USDA, FDA advise businesses in need of protective equipment

Food and agriculture businesses are in need of face coverings, disinfectants and protective equipment to continue their operations

The Department of Agriculture shared tips for food businesses needing personal protective equipment. (Bill Clark/CQ Roll Call file photo)
The Department of Agriculture shared tips for food businesses needing personal protective equipment. (Bill Clark/CQ Roll Call file photo)
Posted May 22, 2020 at 4:17pm

The agencies that oversee the U.S. food supply offered advice Friday to food and agriculture businesses in search of cloth face coverings, disinfectants and protective equipment to continue operations and reduce the likelihood of COVID-19 outbreaks.

In a joint announcement, the Agriculture Department and the Food and Drug Administration said manufacturers and suppliers should treat orders from the food and agriculture industries as priorities after filling orders from hospitals, retirement homes, long-term care, hospice and other health care-providing establishments, as well as the emergency responder community.

The focus on equipment and disinfectants in food-related industries has grown as meat and poultry processing plants closed or slowed production because of COVID-19 outbreaks among workers. Members of Congress and advocates for farmworkers have raised concerns about the availability of face coverings, protective gear and hand-washing stations for laborers who may work closely together, ride crowded transport and live in congested housing.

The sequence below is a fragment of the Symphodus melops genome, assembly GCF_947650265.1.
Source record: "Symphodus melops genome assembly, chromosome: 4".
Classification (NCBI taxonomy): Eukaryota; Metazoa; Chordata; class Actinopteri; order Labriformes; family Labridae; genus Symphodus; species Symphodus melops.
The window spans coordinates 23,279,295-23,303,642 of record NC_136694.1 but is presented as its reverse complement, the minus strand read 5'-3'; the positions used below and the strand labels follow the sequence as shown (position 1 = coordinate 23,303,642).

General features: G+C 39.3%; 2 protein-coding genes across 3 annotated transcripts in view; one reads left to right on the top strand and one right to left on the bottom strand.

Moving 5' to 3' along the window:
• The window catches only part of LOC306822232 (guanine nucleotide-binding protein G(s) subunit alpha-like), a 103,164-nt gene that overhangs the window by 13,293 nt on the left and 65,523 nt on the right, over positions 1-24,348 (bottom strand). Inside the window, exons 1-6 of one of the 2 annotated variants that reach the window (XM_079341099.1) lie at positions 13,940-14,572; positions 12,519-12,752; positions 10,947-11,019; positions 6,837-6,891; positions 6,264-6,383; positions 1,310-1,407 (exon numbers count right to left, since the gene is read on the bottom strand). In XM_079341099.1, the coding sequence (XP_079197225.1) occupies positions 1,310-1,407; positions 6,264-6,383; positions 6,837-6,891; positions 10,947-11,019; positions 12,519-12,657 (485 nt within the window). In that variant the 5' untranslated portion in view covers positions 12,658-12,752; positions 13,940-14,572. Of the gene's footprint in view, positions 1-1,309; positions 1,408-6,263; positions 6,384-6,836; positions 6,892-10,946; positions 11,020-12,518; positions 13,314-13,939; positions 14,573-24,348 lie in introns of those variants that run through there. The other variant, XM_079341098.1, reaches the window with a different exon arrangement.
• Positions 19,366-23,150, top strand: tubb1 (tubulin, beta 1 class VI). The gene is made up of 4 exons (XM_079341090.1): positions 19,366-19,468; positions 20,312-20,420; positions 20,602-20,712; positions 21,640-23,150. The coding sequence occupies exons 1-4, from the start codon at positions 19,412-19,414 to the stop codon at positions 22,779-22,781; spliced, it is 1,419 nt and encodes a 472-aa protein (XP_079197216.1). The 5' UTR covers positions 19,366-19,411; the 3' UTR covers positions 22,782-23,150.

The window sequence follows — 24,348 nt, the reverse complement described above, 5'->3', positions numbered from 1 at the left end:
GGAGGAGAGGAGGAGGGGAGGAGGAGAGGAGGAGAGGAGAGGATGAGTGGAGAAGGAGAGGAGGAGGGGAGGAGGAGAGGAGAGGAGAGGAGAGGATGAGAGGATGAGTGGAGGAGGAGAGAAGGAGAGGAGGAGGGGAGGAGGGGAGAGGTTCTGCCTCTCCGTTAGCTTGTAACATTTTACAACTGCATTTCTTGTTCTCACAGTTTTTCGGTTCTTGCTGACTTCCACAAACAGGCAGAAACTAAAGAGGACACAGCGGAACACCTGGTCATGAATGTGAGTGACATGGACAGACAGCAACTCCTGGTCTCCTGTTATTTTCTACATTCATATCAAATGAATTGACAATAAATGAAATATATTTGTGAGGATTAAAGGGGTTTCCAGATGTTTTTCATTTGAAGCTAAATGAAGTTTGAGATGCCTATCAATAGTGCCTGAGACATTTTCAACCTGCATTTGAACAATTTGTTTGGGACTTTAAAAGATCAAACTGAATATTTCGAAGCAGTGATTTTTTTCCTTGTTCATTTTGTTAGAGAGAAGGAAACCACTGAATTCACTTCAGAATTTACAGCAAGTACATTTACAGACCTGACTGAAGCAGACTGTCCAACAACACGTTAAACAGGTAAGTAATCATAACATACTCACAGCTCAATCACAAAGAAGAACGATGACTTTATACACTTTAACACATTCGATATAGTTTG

If suppliers cannot meet their needs, USDA and the FDA said in an accompanying document that the food and agriculture sector can submit requests to state emergency management agencies. Those requests should be as detailed as possible about quantities of supplies needed and estimates of when on-hand supplies will run out.

USDA and FDA said it would also help to describe how the lack of equipment or supplies could affect “the supply of food, agricultural commodities or agricultural inputs, and anticipated duration of its impact.”

Applicants also should note if the supplies will help meet local, state or federal food safety, worker safety or health rules, USDA and FDA advised. If a state agency cannot provide supplies, then it should contact its Federal Emergency Management Agency Regional Response Coordination Center for help.

USDA and the FDA advised the food and agriculture sectors —which includes farmers, food manufacturers, agricultural suppliers, food retailers and food storage and distributors — to try to find alternatives to medical-grade personal protective equipment, disinfectants and sanitation supplies.

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